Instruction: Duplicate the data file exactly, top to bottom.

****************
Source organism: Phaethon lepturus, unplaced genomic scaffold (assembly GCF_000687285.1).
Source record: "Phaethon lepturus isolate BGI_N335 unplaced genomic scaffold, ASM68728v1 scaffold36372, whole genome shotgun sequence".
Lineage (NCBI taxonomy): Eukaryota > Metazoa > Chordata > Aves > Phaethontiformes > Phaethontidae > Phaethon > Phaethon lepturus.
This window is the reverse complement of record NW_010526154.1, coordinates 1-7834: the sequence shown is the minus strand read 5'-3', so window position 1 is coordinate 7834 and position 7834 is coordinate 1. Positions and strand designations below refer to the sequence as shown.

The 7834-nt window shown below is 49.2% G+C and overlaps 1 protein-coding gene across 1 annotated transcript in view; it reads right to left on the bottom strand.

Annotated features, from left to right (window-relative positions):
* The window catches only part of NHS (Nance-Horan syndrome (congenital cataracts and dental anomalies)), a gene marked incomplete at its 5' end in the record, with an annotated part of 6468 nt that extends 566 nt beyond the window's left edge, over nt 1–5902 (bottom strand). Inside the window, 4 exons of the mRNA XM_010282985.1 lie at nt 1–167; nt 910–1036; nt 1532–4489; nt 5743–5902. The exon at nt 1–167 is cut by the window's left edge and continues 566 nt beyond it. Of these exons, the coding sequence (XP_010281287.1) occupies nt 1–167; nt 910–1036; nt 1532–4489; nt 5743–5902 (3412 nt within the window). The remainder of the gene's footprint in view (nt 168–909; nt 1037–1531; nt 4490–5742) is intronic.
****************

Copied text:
Source organism: Phaethon lepturus, unplaced genomic scaffold (assembly GCF_000687285.1).
Source record: "Phaethon lepturus isolate BGI_N335 unplaced genomic scaffold, ASM68728v1 scaffold36372, whole genome shotgun sequence".
Lineage (NCBI taxonomy): Eukaryota > Metazoa > Chordata > Aves > Phaethontiformes > Phaethontidae > Phaethon > Phaethon lepturus.
This window is the reverse complement of record NW_010526154.1, coordinates 1-7834: the sequence shown is the minus strand read 5'-3', so window position 1 is coordinate 7834 and position 7834 is coordinate 1. Positions and strand designations below refer to the sequence as shown.

The 7834-nt window shown below is 49.2% G+C and overlaps 1 protein-coding gene across 1 annotated transcript in view; it reads right to left on the bottom strand.

Annotated features, from left to right (window-relative positions):
* The window catches only part of NHS (Nance-Horan syndrome (congenital cataracts and dental anomalies)), a gene marked incomplete at its 5' end in the record, with an annotated part of 6468 nt that extends 566 nt beyond the window's left edge, over nt 1–5902 (bottom strand). Inside the window, 4 exons of the mRNA XM_010282985.1 lie at nt 1–167; nt 910–1036; nt 1532–4489; nt 5743–5902. The exon at nt 1–167 is cut by the window's left edge and continues 566 nt beyond it. Of these exons, the coding sequence (XP_010281287.1) occupies nt 1–167; nt 910–1036; nt 1532–4489; nt 5743–5902 (3412 nt within the window). The remainder of the gene's footprint in view (nt 168–909; nt 1037–1531; nt 4490–5742) is intronic.